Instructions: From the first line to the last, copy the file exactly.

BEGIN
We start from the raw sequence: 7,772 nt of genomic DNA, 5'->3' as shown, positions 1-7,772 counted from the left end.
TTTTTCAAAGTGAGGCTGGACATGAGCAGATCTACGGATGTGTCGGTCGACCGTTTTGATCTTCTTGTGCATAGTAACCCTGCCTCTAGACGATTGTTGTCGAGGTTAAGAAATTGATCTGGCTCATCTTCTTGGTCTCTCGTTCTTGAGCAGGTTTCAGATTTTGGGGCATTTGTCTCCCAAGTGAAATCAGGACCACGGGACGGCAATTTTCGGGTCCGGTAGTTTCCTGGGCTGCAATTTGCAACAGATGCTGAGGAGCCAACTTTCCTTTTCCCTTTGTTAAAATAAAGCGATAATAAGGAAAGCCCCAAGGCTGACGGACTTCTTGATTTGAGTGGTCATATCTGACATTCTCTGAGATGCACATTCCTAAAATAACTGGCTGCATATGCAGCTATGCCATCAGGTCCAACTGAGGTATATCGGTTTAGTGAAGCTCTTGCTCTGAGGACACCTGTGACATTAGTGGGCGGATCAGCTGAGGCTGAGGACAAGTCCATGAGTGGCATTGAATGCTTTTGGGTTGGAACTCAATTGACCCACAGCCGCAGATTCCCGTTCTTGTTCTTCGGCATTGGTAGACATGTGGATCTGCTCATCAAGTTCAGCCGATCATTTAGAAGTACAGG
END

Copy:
We start from the raw sequence: 7,772 nt of genomic DNA, 5'->3' as shown, positions 1-7,772 counted from the left end.
TTTTTCAAAGTGAGGCTGGACATGAGCAGATCTACGGATGTGTCGGTCGACCGTTTTGATCTTCTTGTGCATAGTAACCCTGCCTCTAGACGATTGTTGTCGAGGTTAAGAAATTGATCTGGCTCATCTTCTTGGTCTCTCGTTCTTGAGCAGGTTTCAGATTTTGGGGCATTTGTCTCCCAAGTGAAATCAGGACCACGGGACGGCAATTTTCGGGTCCGGTAGTTTCCTGGGCTGCAATTTGCAACAGATGCTGAGGAGCCAACTTTCCTTTTCCCTTTGTTAAAATAAAGCGATAATAAGGAAAGCCCCAAGGCTGACGGACTTCTTGATTTGAGTGGTCATATCTGACATTCTCTGAGATGCACATTCCTAAAATAACTGGCTGCATATGCAGCTATGCCATCAGGTCCAACTGAGGTATATCGGTTTAGTGAAGCTCTTGCTCTGAGGACACCTGTGACATTAGTGGGCGGATCAGCTGAGGCTGAGGACAAGTCCATGAGTGGCATTGAATGCTTTTGGGTTGGAACTCAATTGACCCACAGCCGCAGATTCCCGTTCTTGTTCTTCGGCATTGGTAGACATGTGGATCTGCTCATCAAGTTCAGCCGATCATTTAGAAGTACAGG